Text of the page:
The FBI is offering a $1,000 reward for information leading to the capture of the “Spelling Bee Bandit.” The suspect, believed to have been involved in four bank robberies in the Greater Boston area, is so named because of his inability to spell the world “robbery.” Investigators think the suspect, a 6’2” male in his late 30s or early 40s, robbed four different banks in Massachusetts over a two-week period. The last robbery occurred at a TD bank in Peabody on Nov. 13. In every case the suspect was wearing sunglasses and handed a demand note to the teller with the word “robery” [sic] written on it.
A Chicago politician who criticized the city’s squirrel population ended up in the hospital following an encounter with a kamikaze squirrel. In October Howard Brookins Jr., an alderman from the city’s 21st ward, went on a public tirade about “aggressive squirrels.” Brookins told a City Council budget meeting that, “We are spending too much money on replacing garbage carts because the squirrels continue to eat through ’em.” Several of the City Council members reportedly giggled at the alderman’s rodent-based rant, and when the executive director of the City Commission on Animal Care asked what the city should do about these violent squirrels, Brookins was at a loss. “Well, the squirrels—uh—may I get back to you on that, alderman? We’d be happy to ... talk about strategies to assist residents with wildlife. [But] I’m not sure at this time what CACC might be able to do with aggressive squirrels,” the Chicago Sun-Times reported him as saying at the time. Less than a month later on Nov. 13, the squirrels struck back. Brookins was riding his bicycle through the city when a squirrel leapt onto the path in front of him, wrapping its body around the spokes of the alderman’s bike and causing it to crash. Brookins ended up in the hospital with a fractured skull, broken nose and several missing teeth. “I can think of no other reason for this squirrel’s actions than that it was like a suicide bomber, getting revenge,” he told The Chicago Tribune. Most local papers chalked the incident up to a “freak accident.” Brookins posted about the incident on social media, saying he would be unable to attend events in the near future as he was still recovering from his serious injuries.
A hawk that swooped down on a home in Peoria, Ariz. and killed the family’s pet parakeet was immediately captured—having trapped itself in the pet’s cage. Homeowner Becky Griefer told azfamily.com she usually keeps her son’s pet parakeets—named PD and Snowy—inside but decided to leave their cage on a backyard patio table because the weather was nice. Griefer was alerted to a loud banging noise in the backyard and rushed outside to find a full-sized hawk had flown into the cage through the bars. “I’m telling you, how can a bird like that squeeze in there without popping the door open is utterly amazing. The bird was flapping around upside down with its foot stuck probably wondering what he got himself into,” Griefer said. The homeowner saw PD’s body at the bottom of the cage, but was able to pull Snowy to safety. “She got a little beat up,” said Griefer. The mother set the hawk free, but the predator returned nearly 15 minutes later, “obviously looking for his easy meal.” Griefer’s 9-year-old son was reportedly taking his pet’s death hard, but Snowy—who the family says has outlived three mates now—is described as having “a pretty strong personality.” A memorial service for PD was held on Nov. 21.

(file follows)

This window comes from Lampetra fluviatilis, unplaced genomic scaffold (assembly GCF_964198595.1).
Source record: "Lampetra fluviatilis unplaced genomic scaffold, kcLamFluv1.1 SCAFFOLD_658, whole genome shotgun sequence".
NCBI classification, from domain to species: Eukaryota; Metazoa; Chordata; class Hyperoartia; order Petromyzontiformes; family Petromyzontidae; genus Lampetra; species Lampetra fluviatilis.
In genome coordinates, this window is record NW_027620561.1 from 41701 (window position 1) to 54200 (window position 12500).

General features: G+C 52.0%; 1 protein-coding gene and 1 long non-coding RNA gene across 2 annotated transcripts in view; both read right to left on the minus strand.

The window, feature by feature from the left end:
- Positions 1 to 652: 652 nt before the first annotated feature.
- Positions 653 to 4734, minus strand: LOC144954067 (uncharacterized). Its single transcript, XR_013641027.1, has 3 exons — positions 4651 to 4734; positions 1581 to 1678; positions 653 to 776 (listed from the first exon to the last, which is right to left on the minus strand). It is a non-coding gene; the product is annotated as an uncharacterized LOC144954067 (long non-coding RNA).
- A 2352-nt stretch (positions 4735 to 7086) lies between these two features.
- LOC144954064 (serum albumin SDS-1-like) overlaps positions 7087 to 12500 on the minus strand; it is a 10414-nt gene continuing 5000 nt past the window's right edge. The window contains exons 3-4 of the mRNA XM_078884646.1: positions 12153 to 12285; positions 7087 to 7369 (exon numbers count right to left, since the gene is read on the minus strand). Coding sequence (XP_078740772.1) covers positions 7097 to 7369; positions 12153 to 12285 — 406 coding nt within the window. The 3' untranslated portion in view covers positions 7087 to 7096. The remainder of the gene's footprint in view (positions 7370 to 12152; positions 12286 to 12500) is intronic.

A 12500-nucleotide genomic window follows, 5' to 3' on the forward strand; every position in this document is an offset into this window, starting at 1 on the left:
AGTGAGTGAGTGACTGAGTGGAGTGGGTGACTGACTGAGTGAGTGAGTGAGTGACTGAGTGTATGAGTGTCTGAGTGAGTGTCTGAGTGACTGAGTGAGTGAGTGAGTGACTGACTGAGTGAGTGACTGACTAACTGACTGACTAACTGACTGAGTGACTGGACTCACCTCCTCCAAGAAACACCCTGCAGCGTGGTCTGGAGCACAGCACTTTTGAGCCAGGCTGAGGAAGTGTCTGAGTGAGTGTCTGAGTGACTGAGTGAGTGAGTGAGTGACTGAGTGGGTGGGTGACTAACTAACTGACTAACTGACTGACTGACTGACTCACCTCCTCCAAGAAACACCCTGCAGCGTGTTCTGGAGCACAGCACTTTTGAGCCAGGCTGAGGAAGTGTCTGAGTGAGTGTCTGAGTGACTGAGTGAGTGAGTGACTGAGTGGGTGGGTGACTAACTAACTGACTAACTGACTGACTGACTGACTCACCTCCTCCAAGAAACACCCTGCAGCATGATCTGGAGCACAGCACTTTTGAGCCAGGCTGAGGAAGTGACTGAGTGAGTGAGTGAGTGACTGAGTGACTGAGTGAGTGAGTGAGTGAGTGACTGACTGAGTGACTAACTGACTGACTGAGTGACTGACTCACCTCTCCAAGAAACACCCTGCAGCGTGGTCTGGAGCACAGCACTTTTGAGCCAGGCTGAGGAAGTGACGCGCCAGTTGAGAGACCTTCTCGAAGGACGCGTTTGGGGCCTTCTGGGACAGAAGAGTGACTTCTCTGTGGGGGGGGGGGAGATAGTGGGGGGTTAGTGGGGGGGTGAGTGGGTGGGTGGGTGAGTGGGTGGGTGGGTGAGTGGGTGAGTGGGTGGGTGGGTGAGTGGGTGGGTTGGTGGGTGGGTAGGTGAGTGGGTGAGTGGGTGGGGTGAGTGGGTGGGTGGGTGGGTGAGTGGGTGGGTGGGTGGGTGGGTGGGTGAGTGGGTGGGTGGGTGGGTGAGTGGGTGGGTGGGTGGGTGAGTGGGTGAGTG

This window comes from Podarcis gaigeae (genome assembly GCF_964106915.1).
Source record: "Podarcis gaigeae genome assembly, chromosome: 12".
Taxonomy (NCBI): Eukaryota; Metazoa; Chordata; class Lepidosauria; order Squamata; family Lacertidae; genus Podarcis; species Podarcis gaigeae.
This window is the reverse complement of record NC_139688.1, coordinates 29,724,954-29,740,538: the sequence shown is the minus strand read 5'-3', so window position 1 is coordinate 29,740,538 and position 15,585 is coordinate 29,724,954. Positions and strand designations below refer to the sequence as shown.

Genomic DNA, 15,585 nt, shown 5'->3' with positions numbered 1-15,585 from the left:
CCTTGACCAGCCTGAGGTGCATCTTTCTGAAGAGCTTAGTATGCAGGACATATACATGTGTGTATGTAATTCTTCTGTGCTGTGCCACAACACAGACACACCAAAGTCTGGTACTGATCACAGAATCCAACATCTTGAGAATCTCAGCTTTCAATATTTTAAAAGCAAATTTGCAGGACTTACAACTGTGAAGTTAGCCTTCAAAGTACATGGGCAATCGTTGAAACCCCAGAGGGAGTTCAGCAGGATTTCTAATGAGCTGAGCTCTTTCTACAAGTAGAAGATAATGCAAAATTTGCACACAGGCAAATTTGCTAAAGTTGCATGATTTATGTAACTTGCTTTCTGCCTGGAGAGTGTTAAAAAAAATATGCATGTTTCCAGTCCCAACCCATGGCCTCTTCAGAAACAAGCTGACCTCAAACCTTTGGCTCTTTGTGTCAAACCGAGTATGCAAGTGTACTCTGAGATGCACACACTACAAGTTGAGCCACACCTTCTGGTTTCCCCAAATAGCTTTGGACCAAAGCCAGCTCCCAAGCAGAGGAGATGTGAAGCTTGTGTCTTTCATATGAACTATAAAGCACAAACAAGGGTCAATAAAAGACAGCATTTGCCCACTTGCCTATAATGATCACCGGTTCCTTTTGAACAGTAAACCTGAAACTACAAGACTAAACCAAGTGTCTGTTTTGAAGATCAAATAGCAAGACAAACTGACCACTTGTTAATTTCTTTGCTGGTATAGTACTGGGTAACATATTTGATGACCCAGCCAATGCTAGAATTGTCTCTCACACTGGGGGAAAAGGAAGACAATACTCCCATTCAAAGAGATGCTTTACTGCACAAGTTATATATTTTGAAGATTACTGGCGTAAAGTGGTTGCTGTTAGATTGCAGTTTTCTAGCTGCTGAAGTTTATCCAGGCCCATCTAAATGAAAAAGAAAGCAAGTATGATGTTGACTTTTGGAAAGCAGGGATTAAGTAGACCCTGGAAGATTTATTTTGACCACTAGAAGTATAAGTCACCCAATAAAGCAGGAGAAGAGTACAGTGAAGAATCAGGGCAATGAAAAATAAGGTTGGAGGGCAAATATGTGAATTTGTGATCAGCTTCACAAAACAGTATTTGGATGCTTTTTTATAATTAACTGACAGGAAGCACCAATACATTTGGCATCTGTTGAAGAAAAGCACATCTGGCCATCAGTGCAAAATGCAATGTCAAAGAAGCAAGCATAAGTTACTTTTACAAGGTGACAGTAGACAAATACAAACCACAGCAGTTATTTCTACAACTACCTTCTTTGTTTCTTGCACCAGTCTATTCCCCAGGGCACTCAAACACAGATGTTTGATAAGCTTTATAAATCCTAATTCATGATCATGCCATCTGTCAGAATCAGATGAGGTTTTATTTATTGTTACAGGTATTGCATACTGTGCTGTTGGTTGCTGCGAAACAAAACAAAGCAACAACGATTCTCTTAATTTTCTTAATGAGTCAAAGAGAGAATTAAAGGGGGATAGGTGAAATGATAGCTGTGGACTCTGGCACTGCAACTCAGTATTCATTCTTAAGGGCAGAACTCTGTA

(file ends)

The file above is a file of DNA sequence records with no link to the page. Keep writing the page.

A Pennsylvania truck driver was arrested after allegedly dumping nearly 1,000 bushels of corn on a Nebraska road after he was fired via text message. Authorities say 36-year-old Darren C. Walp was arrested earlier this month in connection with the Aug. 4 incident on Highway 8 in rural Gage County. According to WMTV-3 Walp was driving a load of corn from Reynolds, Neb., to Hanover, Kan., when he received a text from B & T Livingston Trucking LLC telling him he was fired. “Pack your stuff ASAP and you can leave,” the police report quoted the text as saying. Walp allegedly responded by pulling over and dumping his entire truckload of corn alongside the highway. The lost corn was valued at $3,094. Local authorities estimated the cleanup cost about $500. Walp was charged with felony criminal mischief and depositing materials on a roadway or ditch.